So our scripture reading this morning is the story of the transfiguration. And this is one of those stories that appears in three of the four gospels. It’s slightly different in each one, but we think that the story came from Mark and then Matthew and Luke each used it with just a little bit of a twist on it. This one from Mark is really beautiful. It’s short and sweet, and it also says a lot about who Jesus is. So hear these words from Mark 9, verses 2 through 8:
“After six days, Jesus took Peter, James and John with him and led them up a high mountain, where they were all alone. There he was transfigured before them. His clothes became dazzling white, whiter than anyone in the world could bleach them, and there appeared before them Elijah and Moses, who were talking with Jesus. Peter said to Jesus: ‘Rabbi, it is good for us to be here. Let us put up three shelters: one for you, one for Moses and one for Elijah.’ He did not know what to say. They were so frightened. Then a cloud appeared and covered them, and a voice came from the cloud: ‘This is my son, whom I love. Listen to him.’ Suddenly, when they looked around they no longer saw anyone with them except Jesus.”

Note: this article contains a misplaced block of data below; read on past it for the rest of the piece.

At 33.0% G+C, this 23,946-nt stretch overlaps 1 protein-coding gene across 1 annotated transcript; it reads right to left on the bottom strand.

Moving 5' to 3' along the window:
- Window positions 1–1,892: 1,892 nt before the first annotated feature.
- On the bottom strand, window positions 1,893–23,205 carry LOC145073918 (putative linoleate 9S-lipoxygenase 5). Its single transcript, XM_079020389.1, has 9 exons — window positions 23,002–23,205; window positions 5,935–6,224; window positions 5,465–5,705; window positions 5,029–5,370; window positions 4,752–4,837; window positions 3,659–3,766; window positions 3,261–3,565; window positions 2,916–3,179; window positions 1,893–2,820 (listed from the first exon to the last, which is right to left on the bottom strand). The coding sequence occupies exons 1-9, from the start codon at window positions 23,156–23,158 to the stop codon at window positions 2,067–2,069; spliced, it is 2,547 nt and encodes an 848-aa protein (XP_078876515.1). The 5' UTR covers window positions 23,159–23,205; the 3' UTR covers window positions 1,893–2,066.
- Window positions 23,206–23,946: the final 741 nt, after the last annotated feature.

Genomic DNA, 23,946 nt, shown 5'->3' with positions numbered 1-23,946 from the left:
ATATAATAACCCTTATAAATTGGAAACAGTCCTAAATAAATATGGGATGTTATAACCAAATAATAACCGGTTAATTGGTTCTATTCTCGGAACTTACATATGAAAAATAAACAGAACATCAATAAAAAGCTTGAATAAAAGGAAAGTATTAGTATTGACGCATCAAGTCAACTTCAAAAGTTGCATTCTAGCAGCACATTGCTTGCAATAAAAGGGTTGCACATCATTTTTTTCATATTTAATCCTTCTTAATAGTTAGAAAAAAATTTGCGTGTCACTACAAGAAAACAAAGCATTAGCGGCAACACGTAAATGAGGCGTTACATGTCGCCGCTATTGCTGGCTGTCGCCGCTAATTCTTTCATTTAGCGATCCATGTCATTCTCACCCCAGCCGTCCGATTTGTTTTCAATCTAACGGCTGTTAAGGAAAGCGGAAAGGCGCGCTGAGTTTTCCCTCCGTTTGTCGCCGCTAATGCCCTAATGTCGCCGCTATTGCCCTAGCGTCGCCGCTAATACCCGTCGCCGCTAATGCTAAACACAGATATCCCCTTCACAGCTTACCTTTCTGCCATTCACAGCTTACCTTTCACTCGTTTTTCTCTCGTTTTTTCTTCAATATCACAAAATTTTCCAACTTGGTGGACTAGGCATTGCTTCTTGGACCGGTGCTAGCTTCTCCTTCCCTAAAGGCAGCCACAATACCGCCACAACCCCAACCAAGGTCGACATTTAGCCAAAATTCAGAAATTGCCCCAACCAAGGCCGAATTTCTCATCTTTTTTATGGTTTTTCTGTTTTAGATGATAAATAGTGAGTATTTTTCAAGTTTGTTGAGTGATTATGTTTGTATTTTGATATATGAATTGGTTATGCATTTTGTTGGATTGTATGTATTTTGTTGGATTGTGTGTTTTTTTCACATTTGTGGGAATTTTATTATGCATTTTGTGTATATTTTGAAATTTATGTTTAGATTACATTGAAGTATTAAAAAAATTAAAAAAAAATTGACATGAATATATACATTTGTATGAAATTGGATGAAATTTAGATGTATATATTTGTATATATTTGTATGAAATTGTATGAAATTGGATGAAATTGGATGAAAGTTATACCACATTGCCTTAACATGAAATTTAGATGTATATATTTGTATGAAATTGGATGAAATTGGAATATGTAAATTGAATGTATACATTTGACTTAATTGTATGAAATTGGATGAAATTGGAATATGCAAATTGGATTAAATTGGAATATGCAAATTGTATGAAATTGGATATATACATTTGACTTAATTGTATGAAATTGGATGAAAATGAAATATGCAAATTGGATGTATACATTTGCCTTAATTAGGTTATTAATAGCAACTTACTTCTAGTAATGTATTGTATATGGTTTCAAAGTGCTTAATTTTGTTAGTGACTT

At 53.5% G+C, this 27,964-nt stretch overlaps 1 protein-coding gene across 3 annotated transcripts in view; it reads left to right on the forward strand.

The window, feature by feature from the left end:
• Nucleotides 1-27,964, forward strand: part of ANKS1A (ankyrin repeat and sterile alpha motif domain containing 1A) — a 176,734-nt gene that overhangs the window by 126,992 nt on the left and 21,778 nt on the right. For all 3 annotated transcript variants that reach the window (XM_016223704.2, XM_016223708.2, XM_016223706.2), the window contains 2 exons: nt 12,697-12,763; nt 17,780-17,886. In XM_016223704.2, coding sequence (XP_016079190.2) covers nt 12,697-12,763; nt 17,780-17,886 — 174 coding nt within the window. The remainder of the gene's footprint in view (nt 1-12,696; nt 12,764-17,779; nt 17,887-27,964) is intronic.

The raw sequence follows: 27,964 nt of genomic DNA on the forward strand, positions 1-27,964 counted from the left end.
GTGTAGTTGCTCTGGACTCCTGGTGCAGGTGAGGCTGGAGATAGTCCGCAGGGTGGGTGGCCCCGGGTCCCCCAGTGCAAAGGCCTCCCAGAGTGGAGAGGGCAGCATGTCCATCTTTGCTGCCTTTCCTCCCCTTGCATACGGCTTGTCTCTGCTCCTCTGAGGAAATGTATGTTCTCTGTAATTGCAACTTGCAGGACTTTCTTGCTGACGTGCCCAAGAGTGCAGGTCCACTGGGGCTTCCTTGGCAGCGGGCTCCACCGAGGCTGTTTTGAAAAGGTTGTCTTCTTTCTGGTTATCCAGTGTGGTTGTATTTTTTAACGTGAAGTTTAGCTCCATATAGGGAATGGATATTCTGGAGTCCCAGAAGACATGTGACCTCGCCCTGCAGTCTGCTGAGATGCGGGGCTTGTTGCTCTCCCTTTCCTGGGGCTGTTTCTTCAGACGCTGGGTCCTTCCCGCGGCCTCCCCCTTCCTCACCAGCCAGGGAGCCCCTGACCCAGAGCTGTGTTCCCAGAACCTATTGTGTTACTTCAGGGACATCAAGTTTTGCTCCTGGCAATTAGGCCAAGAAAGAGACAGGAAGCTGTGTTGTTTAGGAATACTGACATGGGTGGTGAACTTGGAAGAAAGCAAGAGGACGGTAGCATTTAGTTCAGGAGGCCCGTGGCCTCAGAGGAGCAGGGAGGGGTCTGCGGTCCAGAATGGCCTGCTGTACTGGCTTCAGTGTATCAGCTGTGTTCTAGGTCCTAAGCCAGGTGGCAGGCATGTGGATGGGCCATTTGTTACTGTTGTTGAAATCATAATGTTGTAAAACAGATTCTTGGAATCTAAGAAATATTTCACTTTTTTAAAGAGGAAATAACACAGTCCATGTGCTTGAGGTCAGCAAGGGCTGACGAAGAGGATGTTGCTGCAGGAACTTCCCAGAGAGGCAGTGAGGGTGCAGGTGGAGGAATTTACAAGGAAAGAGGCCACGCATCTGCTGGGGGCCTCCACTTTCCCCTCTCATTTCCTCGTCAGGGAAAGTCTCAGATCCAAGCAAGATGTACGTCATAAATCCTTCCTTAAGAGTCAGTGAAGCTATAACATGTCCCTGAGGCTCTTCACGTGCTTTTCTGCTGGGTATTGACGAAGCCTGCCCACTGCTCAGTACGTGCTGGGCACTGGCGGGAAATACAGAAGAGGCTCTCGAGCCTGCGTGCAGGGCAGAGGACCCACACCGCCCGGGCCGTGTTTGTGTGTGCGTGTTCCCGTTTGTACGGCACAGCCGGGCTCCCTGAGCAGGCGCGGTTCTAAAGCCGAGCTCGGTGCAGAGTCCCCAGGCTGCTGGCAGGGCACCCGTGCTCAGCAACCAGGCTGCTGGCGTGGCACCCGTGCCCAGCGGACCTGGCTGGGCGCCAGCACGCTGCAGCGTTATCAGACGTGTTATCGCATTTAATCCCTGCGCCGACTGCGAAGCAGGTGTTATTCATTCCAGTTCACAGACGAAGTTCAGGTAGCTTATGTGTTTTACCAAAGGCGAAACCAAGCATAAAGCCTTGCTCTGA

Here’s the reading of our scripture this morning. When I was in the ordination process, among many of the things that we had to do was write a paper about miracles. I’m not entirely sure how I went about it, but I do remember that at that point in my life I was really struggling with the idea of miracles. I was struggling with them not because I hadn’t experienced them, but because I couldn’t figure out a rational basis for them. You know, I had been in a room with a woman who was so badly hurt by life experiences, and particularly by a pastor who condemned her to hell because she left her abusive husband and took her two kids away and got to a place of safety. And her pastor told her that doing that was a sin, and that she was, you know, breaking every rule in the book. And I remember being speechless. But then, all of a sudden, having the right words to say to her – I knew that was a miracle. But I couldn’t explain it.